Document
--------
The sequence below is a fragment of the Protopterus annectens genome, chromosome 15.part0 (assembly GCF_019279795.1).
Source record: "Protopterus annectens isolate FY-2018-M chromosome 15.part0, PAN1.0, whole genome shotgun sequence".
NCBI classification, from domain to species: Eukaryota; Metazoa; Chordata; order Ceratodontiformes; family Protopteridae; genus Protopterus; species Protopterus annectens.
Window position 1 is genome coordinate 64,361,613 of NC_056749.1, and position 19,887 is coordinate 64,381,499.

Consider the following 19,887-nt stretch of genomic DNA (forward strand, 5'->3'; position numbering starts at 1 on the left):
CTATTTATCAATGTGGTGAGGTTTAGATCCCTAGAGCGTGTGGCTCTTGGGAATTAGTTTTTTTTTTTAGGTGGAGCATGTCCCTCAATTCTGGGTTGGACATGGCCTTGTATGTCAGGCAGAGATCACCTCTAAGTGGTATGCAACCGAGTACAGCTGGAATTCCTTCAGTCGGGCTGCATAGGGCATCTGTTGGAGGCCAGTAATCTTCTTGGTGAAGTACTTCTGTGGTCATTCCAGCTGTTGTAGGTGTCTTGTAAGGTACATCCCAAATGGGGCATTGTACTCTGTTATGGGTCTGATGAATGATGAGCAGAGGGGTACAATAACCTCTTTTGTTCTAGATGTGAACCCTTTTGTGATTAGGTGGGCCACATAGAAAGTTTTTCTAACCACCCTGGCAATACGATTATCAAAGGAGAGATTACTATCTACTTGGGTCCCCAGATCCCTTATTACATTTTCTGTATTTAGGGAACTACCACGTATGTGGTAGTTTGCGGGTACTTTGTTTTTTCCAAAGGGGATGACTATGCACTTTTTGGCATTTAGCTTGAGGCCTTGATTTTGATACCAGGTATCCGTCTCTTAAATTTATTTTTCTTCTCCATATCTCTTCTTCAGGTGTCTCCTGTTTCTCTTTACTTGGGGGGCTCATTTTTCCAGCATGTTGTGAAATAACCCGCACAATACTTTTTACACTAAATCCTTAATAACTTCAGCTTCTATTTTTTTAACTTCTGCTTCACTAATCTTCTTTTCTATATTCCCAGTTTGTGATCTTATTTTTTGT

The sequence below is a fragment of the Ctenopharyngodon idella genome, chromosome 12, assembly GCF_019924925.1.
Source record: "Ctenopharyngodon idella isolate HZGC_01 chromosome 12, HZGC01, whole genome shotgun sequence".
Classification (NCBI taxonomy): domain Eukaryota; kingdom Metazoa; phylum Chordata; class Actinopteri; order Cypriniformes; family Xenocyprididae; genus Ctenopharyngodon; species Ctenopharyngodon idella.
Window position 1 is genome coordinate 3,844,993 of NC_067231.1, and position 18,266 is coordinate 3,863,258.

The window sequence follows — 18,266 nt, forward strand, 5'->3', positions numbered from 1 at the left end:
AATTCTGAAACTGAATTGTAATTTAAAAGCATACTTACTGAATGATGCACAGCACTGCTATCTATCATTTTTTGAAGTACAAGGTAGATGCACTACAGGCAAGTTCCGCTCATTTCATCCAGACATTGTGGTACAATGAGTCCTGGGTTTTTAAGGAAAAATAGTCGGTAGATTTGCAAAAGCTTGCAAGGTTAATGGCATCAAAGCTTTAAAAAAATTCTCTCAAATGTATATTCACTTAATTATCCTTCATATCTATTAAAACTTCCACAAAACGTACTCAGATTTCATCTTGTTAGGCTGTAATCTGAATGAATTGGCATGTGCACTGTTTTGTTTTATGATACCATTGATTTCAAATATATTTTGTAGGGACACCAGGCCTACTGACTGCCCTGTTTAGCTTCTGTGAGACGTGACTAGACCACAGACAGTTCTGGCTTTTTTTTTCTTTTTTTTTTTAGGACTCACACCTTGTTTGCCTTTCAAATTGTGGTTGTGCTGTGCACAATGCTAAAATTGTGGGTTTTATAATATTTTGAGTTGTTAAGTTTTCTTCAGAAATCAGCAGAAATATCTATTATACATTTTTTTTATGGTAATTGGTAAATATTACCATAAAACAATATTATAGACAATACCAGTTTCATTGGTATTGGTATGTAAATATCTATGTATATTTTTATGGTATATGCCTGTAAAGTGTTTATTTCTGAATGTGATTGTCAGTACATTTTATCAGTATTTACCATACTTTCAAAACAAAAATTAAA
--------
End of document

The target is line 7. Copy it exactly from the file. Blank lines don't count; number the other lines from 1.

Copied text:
The sequence below is a fragment of the Ctenopharyngodon idella genome, chromosome 12, assembly GCF_019924925.1.